First womb-transplant baby born
4 Oct BBC
A woman in Sweden has given birth to a baby boy using a transplanted
womb, in a medical first, doctors report.The 36 year-old mother, who was
born without a uterus, received a donated womb from a friend in her 60s.
The British medical journal The Lancet says the baby was born
prematurely in September weighing 1.8kg (3.9lb). The father said his son
Cancer treatment and birth defects are the main reasons women can be
left without a functioning womb.If they want a child of their own, their
only option is surrogacy.The identity of the couple in Sweden has not
been released, but it is known the mother still had functioning ovaries.
The couple went through IVF to produce 11 embryos, which were
frozen.Doctors at the Sahlgrenska University Hospital in Gothenburg then
performed the womb transplant.The donor was a 61-year-old family friend
who had gone through the menopause seven years earlier.
Drugs to suppress the immune system were needed to prevent the womb
being rejected.A year after the transplant, doctors decided they were
ready to implant one of the frozen embryos and a pregnancy ensued.
The baby was born prematurely, 31 weeks into the pregnancy, after the
mother developed pre-eclampsia and the baby's heart rate became
abnormal.Both baby and mum are now said to be doing well.
In an anonymous interview with the AP new agency, the father said:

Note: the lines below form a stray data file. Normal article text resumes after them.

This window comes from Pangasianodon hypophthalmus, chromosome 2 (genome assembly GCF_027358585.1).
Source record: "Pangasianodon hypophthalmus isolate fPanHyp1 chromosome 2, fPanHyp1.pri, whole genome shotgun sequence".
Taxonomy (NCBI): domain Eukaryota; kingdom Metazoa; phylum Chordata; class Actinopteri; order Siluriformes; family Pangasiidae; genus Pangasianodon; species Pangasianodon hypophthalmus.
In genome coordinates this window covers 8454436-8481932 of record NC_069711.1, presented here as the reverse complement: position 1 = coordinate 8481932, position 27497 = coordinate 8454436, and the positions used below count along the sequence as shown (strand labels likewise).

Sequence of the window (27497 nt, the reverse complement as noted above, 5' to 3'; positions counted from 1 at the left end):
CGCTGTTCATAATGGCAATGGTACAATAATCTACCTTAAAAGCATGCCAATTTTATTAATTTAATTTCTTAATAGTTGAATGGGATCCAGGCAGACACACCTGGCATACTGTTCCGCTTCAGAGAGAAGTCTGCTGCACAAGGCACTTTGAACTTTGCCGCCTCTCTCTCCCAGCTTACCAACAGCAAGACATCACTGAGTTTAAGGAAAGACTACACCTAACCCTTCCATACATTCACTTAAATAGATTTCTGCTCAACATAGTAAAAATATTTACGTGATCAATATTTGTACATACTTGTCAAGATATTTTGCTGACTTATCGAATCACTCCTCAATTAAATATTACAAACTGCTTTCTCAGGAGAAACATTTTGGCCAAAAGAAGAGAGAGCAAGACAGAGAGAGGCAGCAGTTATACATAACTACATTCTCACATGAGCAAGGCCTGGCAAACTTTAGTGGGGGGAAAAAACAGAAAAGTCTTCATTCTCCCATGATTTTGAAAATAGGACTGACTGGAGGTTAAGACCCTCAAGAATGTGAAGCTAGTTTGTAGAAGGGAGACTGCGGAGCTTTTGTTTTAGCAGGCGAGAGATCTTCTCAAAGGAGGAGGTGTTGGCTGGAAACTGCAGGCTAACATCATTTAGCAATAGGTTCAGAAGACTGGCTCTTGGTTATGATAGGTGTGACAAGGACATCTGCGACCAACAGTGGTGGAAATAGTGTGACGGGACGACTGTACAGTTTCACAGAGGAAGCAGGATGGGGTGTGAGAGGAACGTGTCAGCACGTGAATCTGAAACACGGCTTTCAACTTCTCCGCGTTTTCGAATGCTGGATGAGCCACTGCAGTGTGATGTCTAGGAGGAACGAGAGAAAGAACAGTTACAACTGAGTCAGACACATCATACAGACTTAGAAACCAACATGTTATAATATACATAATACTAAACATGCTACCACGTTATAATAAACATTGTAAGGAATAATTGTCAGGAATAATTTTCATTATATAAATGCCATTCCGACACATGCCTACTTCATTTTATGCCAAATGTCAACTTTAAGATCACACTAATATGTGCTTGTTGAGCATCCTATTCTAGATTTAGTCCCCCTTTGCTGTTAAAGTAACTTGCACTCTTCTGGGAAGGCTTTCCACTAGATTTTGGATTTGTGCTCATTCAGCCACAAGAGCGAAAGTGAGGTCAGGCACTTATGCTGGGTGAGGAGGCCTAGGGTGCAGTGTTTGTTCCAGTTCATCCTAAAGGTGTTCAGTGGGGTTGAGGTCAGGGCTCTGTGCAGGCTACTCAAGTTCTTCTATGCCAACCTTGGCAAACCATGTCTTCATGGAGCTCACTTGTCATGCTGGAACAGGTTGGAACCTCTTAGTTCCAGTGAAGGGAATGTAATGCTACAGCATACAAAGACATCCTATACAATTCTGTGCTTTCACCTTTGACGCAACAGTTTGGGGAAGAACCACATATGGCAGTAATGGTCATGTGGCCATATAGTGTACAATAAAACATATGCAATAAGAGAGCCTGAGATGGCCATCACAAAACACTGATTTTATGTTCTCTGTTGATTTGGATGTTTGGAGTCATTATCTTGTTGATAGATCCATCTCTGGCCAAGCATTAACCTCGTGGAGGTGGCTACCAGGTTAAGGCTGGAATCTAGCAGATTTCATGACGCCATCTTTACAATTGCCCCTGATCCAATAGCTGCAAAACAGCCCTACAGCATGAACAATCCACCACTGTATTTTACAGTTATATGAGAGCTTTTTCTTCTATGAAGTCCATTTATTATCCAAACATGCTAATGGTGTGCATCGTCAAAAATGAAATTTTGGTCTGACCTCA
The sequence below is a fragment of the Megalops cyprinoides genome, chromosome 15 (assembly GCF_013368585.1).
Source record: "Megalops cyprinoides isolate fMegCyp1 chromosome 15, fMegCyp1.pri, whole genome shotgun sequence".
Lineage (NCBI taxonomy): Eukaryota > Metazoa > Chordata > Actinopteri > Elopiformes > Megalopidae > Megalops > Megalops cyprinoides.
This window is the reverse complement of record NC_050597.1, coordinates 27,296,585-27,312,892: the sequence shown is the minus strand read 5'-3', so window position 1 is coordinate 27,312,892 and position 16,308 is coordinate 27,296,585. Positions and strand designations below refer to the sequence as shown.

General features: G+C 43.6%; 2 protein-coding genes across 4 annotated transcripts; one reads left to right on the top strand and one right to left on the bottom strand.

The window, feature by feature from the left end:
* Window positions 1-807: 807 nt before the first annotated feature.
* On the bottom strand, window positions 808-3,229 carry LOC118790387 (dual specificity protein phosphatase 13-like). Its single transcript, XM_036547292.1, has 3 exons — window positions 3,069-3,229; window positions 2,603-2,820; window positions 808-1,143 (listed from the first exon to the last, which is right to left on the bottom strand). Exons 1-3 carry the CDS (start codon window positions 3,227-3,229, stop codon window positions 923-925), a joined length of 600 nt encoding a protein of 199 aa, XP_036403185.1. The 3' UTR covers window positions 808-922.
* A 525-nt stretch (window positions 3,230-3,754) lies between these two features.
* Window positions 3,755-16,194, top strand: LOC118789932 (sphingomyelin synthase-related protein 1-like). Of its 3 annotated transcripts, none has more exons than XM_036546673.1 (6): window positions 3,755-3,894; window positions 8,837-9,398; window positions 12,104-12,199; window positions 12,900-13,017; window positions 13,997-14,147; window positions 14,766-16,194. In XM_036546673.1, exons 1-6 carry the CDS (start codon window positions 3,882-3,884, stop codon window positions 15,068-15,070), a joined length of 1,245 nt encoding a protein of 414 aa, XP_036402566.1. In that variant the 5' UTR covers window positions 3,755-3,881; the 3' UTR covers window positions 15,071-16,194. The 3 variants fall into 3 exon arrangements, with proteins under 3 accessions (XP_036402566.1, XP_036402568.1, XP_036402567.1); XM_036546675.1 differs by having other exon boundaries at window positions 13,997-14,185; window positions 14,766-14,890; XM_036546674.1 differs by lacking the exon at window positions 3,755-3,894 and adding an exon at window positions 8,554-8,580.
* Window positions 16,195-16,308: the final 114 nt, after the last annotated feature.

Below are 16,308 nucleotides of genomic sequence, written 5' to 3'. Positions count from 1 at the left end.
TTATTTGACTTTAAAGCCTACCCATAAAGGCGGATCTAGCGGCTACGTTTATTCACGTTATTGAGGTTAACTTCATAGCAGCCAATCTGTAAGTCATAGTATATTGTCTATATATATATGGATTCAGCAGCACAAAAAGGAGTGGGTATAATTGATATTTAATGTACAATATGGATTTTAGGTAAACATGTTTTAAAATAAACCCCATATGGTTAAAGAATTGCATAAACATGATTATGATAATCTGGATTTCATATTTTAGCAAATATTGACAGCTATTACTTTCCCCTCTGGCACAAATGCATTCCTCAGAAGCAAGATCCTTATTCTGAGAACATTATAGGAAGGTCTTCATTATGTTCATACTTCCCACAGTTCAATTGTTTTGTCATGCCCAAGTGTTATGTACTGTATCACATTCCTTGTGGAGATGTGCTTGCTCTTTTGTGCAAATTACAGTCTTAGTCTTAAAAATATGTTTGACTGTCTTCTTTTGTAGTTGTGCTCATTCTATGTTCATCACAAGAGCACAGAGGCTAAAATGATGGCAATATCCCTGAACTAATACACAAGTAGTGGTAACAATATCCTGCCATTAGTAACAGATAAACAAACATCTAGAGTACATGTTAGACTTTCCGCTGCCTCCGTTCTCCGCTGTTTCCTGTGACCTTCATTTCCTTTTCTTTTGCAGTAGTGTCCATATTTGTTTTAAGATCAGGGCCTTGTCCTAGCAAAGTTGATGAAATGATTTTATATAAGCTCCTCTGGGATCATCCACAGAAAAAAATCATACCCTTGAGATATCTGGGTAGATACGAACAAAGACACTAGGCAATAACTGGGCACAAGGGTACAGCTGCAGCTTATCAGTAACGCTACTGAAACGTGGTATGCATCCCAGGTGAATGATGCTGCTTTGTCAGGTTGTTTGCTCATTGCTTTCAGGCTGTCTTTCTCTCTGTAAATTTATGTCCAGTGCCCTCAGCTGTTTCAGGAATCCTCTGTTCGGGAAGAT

"It was a pretty tough journey over the years, but we now have the most
"He's no different from any other child, but he will have a good
story to tell.'' Two other medical teams have attempted womb transplants
before.In one case, the organ became diseased and had to be removed
after three months. Another case resulted in miscarriages.
Prof Mats Brannstrom, who led the transplant team, described the
birth in Sweden as a joyous moment."That was a fantastic happiness for
me and the whole team, but it was an unreal sensation also because we
really could not believe we had reached this moment."
"Our success is based on more than 10 years of intensive animal
research and surgical training by our team and opens up the possibility
of treating many young females worldwide that suffer from uterine
infertility."Liza Johannesson, a gynaecological surgeon in the team,
said: "It gives hope to those women and men that thought they would
never have a child, that thought they were out of hope."
However, there are still doubts about the safety and effectiveness of
the invasive procedure.Dr Brannstrom and his team are working with
another eight couples with a similar need. The results of those
pregnancy attempts will give a better picture of whether this technique
can be used more widely.
Dr Allan Pacey, the chairman of the British Fertility Society, told
the BBC News website: "I think it is brilliant and revolutionary and
opens the door to many infertile women."